Examples of pay in a Sentence

Noun

He has been suspended without pay pending the results of the investigation. Each pay period begins on the first of the month. Workers received a $4,000 pay increase. I took a significant pay cut when I took this job, but I think it was worth it.
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Recent Examples on the Web: Verb

In April, half of Unasur’s 12 member-states — Argentina, Brazil, Chile, Colombia, Paraguay and Peru — stopped paying dues and suspended their membership. Joshua Goodman, The Seattle Times, "South America bloc’s woes leave architectural gem forlorn," 8 Jan. 2019 This also caused the rich to start paying those who worked their land. Carolyn Twersky, Seventeen, "What is Capitalism?," 7 Jan. 2019 Remember, Trump said repeatedly while on the campaign trail and also as president that Mexico would pay for the border wall. Amanda Sakuma, Vox, "Trump threatens to shut down the border for the third time in three months," 29 Dec. 2018 What makes less sense to us is the dividend that is being paid out to (already rich) venture capitalists. Theodore Schleifer, Recode, "In an extraordinary move, Juul is trying to make peace with its investors and employees by paying them more than $4 billion," 21 Dec. 2018 Though Hollywood on the whole appears to be moving (albeit glacially) toward more inclusion in a post-#OscarsSoWhite world, today's nominations are a sad reminder that some institutions aren't paying attention. Julie Kosin, Harper's BAZAAR, "The Screen Actors Guild Nominated Just One Woman of Color for an Individual Acting Award," 12 Dec. 2018 Granted, the problem with getting attached to a long-term meme is that people who pay attention to social media get really, really sick of it. Verge Staff, The Verge, "The best memes of 2018, according to The Verge staff," 27 Dec. 2018 Thankfully, the government is starting to pay attention. Audrey Henson, Vox, "Diversity on Capitol Hill starts with paying interns," 26 Dec. 2018 Maybe all of you over there lay off the booze and pay attention to the real conversation that took place? Kayla Keegan, Good Housekeeping, "'Grey's Anatomy' Fans Stick by Ellen Pompeo After "Lay Off the Booze" Tweet Goes Viral," 11 Dec. 2018

Recent Examples on the Web: Noun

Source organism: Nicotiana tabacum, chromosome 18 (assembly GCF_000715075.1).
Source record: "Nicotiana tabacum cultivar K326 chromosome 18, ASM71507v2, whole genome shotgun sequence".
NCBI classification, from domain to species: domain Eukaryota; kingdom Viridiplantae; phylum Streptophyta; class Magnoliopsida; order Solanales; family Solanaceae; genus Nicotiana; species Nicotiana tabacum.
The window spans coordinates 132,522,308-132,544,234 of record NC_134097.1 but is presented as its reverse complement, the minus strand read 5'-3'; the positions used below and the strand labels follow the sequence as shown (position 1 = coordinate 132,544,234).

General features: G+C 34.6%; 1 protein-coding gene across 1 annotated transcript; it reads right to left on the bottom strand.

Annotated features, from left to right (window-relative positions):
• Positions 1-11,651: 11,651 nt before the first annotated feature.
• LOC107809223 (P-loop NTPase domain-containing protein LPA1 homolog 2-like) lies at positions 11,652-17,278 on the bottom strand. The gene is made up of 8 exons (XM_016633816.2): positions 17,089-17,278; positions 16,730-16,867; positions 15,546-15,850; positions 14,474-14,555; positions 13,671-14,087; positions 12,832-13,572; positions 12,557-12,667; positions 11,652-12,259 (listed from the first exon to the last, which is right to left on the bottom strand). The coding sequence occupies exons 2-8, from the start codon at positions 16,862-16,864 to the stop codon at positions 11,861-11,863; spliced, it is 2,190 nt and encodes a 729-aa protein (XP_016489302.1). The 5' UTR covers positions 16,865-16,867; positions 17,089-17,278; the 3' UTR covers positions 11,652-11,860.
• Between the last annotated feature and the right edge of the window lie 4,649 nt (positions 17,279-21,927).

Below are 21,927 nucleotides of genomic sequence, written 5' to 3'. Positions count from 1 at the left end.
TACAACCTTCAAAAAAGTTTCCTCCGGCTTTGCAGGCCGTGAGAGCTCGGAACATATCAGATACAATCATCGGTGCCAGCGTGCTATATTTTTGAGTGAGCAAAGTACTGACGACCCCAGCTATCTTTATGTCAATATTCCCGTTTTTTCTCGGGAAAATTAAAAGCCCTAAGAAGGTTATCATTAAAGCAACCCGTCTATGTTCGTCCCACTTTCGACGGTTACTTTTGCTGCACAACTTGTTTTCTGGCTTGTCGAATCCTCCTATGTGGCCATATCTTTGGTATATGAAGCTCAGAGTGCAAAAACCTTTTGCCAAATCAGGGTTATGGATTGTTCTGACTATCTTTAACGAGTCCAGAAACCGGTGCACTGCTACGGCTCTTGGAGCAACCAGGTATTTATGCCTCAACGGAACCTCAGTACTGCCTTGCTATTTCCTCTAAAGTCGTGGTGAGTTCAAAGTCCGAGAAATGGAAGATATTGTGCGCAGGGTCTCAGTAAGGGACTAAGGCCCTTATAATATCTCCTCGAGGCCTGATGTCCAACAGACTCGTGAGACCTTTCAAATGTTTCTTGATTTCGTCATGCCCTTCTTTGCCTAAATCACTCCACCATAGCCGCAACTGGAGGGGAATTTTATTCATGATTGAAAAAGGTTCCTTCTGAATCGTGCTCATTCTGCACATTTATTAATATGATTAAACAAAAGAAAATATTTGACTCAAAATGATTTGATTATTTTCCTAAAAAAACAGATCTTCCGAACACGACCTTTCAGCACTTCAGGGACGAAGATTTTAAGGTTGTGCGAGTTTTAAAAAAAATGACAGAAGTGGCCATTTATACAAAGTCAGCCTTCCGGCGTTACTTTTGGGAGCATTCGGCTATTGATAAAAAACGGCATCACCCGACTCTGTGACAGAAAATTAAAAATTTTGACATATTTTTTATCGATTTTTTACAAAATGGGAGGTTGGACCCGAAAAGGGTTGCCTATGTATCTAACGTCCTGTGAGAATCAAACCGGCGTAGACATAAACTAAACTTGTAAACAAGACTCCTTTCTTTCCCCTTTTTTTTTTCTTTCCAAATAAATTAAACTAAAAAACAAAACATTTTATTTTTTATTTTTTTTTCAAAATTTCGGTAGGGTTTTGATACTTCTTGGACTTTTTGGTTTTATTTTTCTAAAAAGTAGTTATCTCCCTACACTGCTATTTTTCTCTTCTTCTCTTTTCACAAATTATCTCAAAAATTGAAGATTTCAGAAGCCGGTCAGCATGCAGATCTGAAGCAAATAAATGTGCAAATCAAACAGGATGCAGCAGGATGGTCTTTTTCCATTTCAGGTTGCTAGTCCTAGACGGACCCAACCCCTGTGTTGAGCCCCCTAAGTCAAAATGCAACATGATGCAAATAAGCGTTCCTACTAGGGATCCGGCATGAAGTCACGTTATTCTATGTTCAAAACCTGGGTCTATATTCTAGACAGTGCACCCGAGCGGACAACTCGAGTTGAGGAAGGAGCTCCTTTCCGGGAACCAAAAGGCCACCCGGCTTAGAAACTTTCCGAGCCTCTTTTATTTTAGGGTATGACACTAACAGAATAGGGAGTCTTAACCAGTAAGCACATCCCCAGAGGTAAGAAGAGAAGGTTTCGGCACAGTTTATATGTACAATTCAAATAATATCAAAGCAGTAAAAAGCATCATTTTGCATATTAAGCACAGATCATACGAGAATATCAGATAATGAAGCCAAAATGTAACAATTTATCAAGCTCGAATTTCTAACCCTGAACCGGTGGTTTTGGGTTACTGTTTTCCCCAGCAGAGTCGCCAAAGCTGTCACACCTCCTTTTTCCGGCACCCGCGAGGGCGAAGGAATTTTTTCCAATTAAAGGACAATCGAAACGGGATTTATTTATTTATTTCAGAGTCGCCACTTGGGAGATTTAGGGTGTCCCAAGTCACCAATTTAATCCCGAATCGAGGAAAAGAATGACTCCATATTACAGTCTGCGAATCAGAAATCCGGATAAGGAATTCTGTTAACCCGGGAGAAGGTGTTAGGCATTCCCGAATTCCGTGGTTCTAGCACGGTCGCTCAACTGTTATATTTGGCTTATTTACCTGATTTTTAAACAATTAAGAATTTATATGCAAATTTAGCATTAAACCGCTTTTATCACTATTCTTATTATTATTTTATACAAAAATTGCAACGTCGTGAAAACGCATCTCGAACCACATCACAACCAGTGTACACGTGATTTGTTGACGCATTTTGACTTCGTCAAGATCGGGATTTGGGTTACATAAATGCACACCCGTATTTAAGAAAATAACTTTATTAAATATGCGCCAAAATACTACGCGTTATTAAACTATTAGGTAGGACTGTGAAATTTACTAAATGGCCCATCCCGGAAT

Their efforts gained much sympathy from the public — many of whom shared their stories of teachers in their own lives who went above and beyond in the name of education, despite poor pay and low funding. Kim Kelly, Teen Vogue, "Education Workers on Campuses Around the Country Are Demanding Better Labor Conditions," 10 Jan. 2019 Ars Technica reports that several government officials are working without pay to make sure the launch from Florida's Complex 39A goes off without a hitch. David Grossman, Popular Mechanics, "SpaceX Pushes Back 'Especially Dangerous' Dragon Test," 7 Jan. 2019 Congress members, meanwhile, will see no breaks in their pay whatsoever. Li Zhou, Vox, "Senators are getting paid during the government shutdown. Many low-wage contractors aren’t.," 27 Dec. 2018 Even though many of these workers were women, and limited in their pay, promotion, and work opportunities due to sexism, their proximity to the literal machinery of government gave them a great deal of power. Marie Hicks, The Verge, "The long history behind the Google Walkout," 9 Nov. 2018 For a lot of people, one big aspect of this transition is reevaluating your finances now that your pay schedule (and possibly your take-home pay) has changed. Amy Keller Laird, SELF, "Does Work/Life Balance Exist in the Gig Economy?," 8 Nov. 2018 The switch, after 2010, to defer a big chunk of Mr. Ghosn’s pay was obviously a stratagem to keep him in harness while easing the pressure on French and Japanese politicians. Holman W. Jenkins, WSJ, "Carlos Ghosn, a Victim of Old Japan," 21 Dec. 2018 Perhaps discussions of raising Congressional pay to cover increased housing costs is a non-starter, especially with the dismal public approval ratings for Congress. Patrick Sisson, Curbed, "Alexandria Ocasio-Cortez has a point about housing for Congress," 21 Nov. 2018 Daugaard said one solution was to allow deserved pay raises to go forward while reopening talks on some provisions involving reforms. Steve Miletich, The Seattle Times, "Federal judge questions whether Seattle police-union contract in keeping with ‘spirit’ of reforms," 5 Nov. 2018